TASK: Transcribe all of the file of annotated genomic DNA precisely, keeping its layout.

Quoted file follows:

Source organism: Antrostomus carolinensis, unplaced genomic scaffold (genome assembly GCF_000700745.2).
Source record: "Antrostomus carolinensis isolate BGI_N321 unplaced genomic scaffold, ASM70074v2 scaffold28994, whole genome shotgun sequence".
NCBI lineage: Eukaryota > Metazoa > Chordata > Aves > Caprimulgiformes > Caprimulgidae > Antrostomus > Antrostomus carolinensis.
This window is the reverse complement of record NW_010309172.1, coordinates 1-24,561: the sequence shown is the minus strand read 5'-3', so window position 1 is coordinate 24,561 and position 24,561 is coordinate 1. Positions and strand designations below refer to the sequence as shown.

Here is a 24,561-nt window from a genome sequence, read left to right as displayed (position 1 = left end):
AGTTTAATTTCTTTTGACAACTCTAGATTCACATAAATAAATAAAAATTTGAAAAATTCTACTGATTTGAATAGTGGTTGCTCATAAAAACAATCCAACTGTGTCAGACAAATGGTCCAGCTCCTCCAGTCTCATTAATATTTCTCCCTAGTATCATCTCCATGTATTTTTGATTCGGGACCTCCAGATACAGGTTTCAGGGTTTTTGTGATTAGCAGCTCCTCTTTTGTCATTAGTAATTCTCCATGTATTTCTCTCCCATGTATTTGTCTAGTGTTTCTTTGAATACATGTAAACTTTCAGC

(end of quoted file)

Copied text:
Source organism: Antrostomus carolinensis, unplaced genomic scaffold (genome assembly GCF_000700745.2).
Source record: "Antrostomus carolinensis isolate BGI_N321 unplaced genomic scaffold, ASM70074v2 scaffold28994, whole genome shotgun sequence".
NCBI lineage: Eukaryota > Metazoa > Chordata > Aves > Caprimulgiformes > Caprimulgidae > Antrostomus > Antrostomus carolinensis.
This window is the reverse complement of record NW_010309172.1, coordinates 1-24,561: the sequence shown is the minus strand read 5'-3', so window position 1 is coordinate 24,561 and position 24,561 is coordinate 1. Positions and strand designations below refer to the sequence as shown.

Here is a 24,561-nt window from a genome sequence, read left to right as displayed (position 1 = left end):
AGTTTAATTTCTTTTGACAACTCTAGATTCACATAAATAAATAAAAATTTGAAAAATTCTACTGATTTGAATAGTGGTTGCTCATAAAAACAATCCAACTGTGTCAGACAAATGGTCCAGCTCCTCCAGTCTCATTAATATTTCTCCCTAGTATCATCTCCATGTATTTTTGATTCGGGACCTCCAGATACAGGTTTCAGGGTTTTTGTGATTAGCAGCTCCTCTTTTGTCATTAGTAATTCTCCATGTATTTCTCTCCCATGTATTTGTCTAGTGTTTCTTTGAATACATGTAAACTTTCAGC